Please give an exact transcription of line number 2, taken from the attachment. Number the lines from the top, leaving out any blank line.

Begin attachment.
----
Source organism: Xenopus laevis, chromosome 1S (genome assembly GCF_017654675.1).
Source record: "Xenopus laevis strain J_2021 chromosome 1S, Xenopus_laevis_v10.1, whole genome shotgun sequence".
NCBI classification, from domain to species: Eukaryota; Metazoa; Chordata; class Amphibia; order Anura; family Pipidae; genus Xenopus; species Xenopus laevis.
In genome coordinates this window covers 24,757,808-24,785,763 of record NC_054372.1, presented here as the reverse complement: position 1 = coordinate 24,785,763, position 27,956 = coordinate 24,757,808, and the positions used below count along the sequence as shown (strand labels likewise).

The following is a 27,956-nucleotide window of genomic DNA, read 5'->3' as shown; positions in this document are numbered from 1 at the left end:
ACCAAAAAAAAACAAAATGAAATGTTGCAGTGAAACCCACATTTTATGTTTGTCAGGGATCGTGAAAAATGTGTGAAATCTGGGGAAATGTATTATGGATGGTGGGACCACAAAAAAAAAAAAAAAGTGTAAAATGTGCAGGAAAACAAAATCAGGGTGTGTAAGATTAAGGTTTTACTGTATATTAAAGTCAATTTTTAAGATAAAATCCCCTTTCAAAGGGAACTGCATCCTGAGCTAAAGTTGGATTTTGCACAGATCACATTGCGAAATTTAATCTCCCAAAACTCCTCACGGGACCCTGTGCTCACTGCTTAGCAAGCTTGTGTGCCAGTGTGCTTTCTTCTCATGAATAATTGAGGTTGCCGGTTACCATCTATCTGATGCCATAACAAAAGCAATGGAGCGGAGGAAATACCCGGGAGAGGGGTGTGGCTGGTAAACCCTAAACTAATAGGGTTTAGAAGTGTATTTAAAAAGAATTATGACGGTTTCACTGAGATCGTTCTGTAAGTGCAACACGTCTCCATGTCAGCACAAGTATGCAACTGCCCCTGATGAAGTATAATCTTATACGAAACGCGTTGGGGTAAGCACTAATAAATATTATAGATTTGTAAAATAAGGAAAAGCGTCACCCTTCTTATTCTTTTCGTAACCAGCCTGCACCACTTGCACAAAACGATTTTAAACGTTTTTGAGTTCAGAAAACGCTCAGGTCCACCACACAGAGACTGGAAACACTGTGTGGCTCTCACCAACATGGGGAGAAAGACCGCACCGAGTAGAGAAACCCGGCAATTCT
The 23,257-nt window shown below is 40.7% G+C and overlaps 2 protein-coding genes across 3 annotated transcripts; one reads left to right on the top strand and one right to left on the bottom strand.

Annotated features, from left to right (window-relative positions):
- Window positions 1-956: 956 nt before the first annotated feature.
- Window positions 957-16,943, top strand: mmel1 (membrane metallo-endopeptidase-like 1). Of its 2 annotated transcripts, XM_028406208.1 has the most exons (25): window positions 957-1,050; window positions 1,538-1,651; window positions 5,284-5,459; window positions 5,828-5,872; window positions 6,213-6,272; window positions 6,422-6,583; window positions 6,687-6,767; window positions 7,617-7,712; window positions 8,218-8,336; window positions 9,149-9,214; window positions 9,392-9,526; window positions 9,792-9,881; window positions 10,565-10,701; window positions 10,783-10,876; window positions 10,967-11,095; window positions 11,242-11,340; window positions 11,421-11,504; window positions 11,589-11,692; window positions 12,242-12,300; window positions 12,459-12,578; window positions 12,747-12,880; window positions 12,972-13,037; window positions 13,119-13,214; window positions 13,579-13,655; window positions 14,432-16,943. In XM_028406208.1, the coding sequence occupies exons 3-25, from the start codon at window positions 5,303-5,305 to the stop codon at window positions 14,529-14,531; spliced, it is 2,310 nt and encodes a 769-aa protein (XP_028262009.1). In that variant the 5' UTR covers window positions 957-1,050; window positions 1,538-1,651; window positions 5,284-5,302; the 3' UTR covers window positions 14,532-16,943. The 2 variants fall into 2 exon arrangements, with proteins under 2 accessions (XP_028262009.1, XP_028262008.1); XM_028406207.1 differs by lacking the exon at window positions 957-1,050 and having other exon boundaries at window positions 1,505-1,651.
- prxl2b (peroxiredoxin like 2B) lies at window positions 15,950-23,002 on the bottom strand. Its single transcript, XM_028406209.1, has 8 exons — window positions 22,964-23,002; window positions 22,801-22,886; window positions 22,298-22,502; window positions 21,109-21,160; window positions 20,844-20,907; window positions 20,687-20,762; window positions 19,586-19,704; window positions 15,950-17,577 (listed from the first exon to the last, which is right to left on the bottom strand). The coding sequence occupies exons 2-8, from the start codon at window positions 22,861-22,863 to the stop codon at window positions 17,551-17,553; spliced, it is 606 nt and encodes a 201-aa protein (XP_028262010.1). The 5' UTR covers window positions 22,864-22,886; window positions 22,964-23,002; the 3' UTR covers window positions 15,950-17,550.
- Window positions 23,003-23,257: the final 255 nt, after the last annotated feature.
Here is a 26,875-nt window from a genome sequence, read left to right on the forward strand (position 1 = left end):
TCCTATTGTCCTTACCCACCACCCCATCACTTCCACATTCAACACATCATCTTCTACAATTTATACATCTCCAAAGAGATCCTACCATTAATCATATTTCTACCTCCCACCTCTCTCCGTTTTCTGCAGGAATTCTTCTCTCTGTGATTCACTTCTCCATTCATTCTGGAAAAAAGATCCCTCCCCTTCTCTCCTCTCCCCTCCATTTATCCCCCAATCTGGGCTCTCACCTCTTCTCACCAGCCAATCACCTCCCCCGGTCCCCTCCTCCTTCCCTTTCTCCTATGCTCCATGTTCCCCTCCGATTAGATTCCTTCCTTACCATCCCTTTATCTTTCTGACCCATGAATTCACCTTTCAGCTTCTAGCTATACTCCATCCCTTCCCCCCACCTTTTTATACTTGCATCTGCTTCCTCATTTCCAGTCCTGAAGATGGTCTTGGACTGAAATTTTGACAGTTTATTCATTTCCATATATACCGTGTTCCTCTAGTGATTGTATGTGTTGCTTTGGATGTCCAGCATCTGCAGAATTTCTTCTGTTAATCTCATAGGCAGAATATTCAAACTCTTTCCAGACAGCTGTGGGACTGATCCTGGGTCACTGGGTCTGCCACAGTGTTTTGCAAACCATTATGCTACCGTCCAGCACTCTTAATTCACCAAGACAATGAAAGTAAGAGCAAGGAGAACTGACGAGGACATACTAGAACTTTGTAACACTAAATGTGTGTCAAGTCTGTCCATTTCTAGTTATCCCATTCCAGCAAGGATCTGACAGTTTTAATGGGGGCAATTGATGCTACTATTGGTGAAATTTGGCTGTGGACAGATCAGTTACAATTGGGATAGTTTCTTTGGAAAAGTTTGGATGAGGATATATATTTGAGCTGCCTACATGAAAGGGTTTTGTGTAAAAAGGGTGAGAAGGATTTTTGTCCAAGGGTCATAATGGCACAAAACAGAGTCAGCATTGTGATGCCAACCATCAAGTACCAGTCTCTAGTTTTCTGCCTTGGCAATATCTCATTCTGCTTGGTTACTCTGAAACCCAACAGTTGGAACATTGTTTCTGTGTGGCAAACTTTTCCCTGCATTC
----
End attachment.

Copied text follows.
Source record: "Xenopus laevis strain J_2021 chromosome 1S, Xenopus_laevis_v10.1, whole genome shotgun sequence".